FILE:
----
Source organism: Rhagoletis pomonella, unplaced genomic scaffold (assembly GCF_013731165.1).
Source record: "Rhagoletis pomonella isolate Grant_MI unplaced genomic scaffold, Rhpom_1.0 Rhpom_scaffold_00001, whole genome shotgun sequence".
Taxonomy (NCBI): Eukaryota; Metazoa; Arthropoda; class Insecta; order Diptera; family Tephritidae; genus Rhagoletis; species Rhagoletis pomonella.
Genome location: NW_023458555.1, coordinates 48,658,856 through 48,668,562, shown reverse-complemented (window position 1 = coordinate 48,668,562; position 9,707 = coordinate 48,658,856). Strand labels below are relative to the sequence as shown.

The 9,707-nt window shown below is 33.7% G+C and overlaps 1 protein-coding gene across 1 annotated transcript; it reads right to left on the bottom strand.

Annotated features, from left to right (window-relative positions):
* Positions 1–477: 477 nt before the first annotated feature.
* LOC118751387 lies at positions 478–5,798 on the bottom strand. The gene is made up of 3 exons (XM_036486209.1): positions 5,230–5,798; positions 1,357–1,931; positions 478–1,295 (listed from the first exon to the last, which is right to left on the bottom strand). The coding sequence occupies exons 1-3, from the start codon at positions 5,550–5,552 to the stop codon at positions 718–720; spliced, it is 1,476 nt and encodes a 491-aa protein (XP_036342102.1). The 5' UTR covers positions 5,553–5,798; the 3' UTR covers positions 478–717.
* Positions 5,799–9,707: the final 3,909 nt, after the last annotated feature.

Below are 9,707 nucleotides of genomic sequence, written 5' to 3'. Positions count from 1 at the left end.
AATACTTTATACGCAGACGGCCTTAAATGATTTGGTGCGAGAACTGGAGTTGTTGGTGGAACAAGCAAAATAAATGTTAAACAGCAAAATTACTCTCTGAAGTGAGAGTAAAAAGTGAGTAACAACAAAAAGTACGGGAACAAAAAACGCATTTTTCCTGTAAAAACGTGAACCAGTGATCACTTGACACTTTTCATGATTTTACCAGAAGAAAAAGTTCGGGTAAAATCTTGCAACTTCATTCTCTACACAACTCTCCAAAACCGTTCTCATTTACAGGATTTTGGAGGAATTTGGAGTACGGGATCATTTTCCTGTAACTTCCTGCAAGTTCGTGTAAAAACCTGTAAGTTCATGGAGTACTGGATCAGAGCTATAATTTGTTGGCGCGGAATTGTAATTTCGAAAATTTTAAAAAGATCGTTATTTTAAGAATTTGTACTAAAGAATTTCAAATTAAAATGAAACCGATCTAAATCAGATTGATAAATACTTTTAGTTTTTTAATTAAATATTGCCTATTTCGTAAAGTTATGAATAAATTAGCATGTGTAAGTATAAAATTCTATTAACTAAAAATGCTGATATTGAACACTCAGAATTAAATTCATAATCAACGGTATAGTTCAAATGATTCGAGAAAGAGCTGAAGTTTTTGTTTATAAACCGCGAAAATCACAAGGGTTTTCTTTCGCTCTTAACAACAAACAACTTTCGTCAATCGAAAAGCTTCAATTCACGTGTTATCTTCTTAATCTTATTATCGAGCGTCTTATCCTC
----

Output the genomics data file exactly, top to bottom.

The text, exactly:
Source organism: Rhagoletis pomonella, unplaced genomic scaffold (assembly GCF_013731165.1).
Source record: "Rhagoletis pomonella isolate Grant_MI unplaced genomic scaffold, Rhpom_1.0 Rhpom_scaffold_00001, whole genome shotgun sequence".
Taxonomy (NCBI): Eukaryota; Metazoa; Arthropoda; class Insecta; order Diptera; family Tephritidae; genus Rhagoletis; species Rhagoletis pomonella.
Genome location: NW_023458555.1, coordinates 48,658,856 through 48,668,562, shown reverse-complemented (window position 1 = coordinate 48,668,562; position 9,707 = coordinate 48,658,856). Strand labels below are relative to the sequence as shown.

The 9,707-nt window shown below is 33.7% G+C and overlaps 1 protein-coding gene across 1 annotated transcript; it reads right to left on the bottom strand.

Annotated features, from left to right (window-relative positions):
* Positions 1–477: 477 nt before the first annotated feature.
* LOC118751387 lies at positions 478–5,798 on the bottom strand. The gene is made up of 3 exons (XM_036486209.1): positions 5,230–5,798; positions 1,357–1,931; positions 478–1,295 (listed from the first exon to the last, which is right to left on the bottom strand). The coding sequence occupies exons 1-3, from the start codon at positions 5,550–5,552 to the stop codon at positions 718–720; spliced, it is 1,476 nt and encodes a 491-aa protein (XP_036342102.1). The 5' UTR covers positions 5,553–5,798; the 3' UTR covers positions 478–717.
* Positions 5,799–9,707: the final 3,909 nt, after the last annotated feature.

Below are 9,707 nucleotides of genomic sequence, written 5' to 3'. Positions count from 1 at the left end.
AATACTTTATACGCAGACGGCCTTAAATGATTTGGTGCGAGAACTGGAGTTGTTGGTGGAACAAGCAAAATAAATGTTAAACAGCAAAATTACTCTCTGAAGTGAGAGTAAAAAGTGAGTAACAACAAAAAGTACGGGAACAAAAAACGCATTTTTCCTGTAAAAACGTGAACCAGTGATCACTTGACACTTTTCATGATTTTACCAGAAGAAAAAGTTCGGGTAAAATCTTGCAACTTCATTCTCTACACAACTCTCCAAAACCGTTCTCATTTACAGGATTTTGGAGGAATTTGGAGTACGGGATCATTTTCCTGTAACTTCCTGCAAGTTCGTGTAAAAACCTGTAAGTTCATGGAGTACTGGATCAGAGCTATAATTTGTTGGCGCGGAATTGTAATTTCGAAAATTTTAAAAAGATCGTTATTTTAAGAATTTGTACTAAAGAATTTCAAATTAAAATGAAACCGATCTAAATCAGATTGATAAATACTTTTAGTTTTTTAATTAAATATTGCCTATTTCGTAAAGTTATGAATAAATTAGCATGTGTAAGTATAAAATTCTATTAACTAAAAATGCTGATATTGAACACTCAGAATTAAATTCATAATCAACGGTATAGTTCAAATGATTCGAGAAAGAGCTGAAGTTTTTGTTTATAAACCGCGAAAATCACAAGGGTTTTCTTTCGCTCTTAACAACAAACAACTTTCGTCAATCGAAAAGCTTCAATTCACGTGTTATCTTCTTAATCTTATTATCGAGCGTCTTATCCTC